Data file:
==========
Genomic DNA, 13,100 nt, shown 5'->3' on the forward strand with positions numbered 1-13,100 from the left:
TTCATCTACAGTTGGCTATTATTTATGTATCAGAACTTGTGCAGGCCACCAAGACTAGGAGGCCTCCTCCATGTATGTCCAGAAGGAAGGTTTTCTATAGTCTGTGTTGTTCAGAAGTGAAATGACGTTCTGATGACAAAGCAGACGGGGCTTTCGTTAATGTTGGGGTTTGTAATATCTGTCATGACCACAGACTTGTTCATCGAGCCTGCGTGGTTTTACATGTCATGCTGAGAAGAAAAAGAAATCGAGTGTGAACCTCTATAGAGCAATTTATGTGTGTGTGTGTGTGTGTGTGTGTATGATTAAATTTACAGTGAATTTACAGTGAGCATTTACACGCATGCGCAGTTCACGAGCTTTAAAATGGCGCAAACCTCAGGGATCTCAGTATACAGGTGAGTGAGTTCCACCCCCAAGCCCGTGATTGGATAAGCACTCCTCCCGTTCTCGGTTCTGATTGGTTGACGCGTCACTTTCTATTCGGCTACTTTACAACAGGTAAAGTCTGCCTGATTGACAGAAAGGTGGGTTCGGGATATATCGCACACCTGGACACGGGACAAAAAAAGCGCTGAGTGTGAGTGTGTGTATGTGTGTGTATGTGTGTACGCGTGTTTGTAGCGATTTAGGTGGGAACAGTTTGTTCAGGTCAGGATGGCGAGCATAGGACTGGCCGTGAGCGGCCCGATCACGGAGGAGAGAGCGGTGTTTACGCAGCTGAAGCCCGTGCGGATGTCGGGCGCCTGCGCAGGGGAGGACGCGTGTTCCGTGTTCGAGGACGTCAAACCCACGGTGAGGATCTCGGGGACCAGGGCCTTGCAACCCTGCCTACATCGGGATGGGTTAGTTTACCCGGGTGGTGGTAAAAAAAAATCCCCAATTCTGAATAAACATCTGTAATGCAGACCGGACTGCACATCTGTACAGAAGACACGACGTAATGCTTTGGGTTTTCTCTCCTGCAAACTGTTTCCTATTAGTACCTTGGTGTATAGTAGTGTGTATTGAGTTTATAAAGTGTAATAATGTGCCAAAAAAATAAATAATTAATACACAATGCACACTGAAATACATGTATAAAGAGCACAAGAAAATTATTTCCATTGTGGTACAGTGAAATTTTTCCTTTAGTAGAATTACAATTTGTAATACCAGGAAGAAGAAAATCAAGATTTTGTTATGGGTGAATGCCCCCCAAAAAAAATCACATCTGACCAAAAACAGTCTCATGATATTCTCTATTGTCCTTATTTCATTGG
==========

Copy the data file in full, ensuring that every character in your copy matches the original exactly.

Genomic DNA, 13,100 nt, shown 5'->3' on the forward strand with positions numbered 1-13,100 from the left:
TTCATCTACAGTTGGCTATTATTTATGTATCAGAACTTGTGCAGGCCACCAAGACTAGGAGGCCTCCTCCATGTATGTCCAGAAGGAAGGTTTTCTATAGTCTGTGTTGTTCAGAAGTGAAATGACGTTCTGATGACAAAGCAGACGGGGCTTTCGTTAATGTTGGGGTTTGTAATATCTGTCATGACCACAGACTTGTTCATCGAGCCTGCGTGGTTTTACATGTCATGCTGAGAAGAAAAAGAAATCGAGTGTGAACCTCTATAGAGCAATTTATGTGTGTGTGTGTGTGTGTGTGTGTATGATTAAATTTACAGTGAATTTACAGTGAGCATTTACACGCATGCGCAGTTCACGAGCTTTAAAATGGCGCAAACCTCAGGGATCTCAGTATACAGGTGAGTGAGTTCCACCCCCAAGCCCGTGATTGGATAAGCACTCCTCCCGTTCTCGGTTCTGATTGGTTGACGCGTCACTTTCTATTCGGCTACTTTACAACAGGTAAAGTCTGCCTGATTGACAGAAAGGTGGGTTCGGGATATATCGCACACCTGGACACGGGACAAAAAAAGCGCTGAGTGTGAGTGTGTGTATGTGTGTGTATGTGTGTACGCGTGTTTGTAGCGATTTAGGTGGGAACAGTTTGTTCAGGTCAGGATGGCGAGCATAGGACTGGCCGTGAGCGGCCCGATCACGGAGGAGAGAGCGGTGTTTACGCAGCTGAAGCCCGTGCGGATGTCGGGCGCCTGCGCAGGGGAGGACGCGTGTTCCGTGTTCGAGGACGTCAAACCCACGGTGAGGATCTCGGGGACCAGGGCCTTGCAACCCTGCCTACATCGGGATGGGTTAGTTTACCCGGGTGGTGGTAAAAAAAAATCCCCAATTCTGAATAAACATCTGTAATGCAGACCGGACTGCACATCTGTACAGAAGACACGACGTAATGCTTTGGGTTTTCTCTCCTGCAAACTGTTTCCTATTAGTACCTTGGTGTATAGTAGTGTGTATTGAGTTTATAAAGTGTAATAATGTGCCAAAAAAATAAATAATTAATACACAATGCACACTGAAATACATGTATAAAGAGCACAAGAAAATTATTTCCATTGTGGTACAGTGAAATTTTTCCTTTAGTAGAATTACAATTTGTAATACCAGGAAGAAGAAAATCAAGATTTTGTTATGGGTGAATGCCCCCCAAAAAAAATCACATCTGACCAAAAACAGTCTCATGATATTCTCTATTGTCCTTATTTCATTGG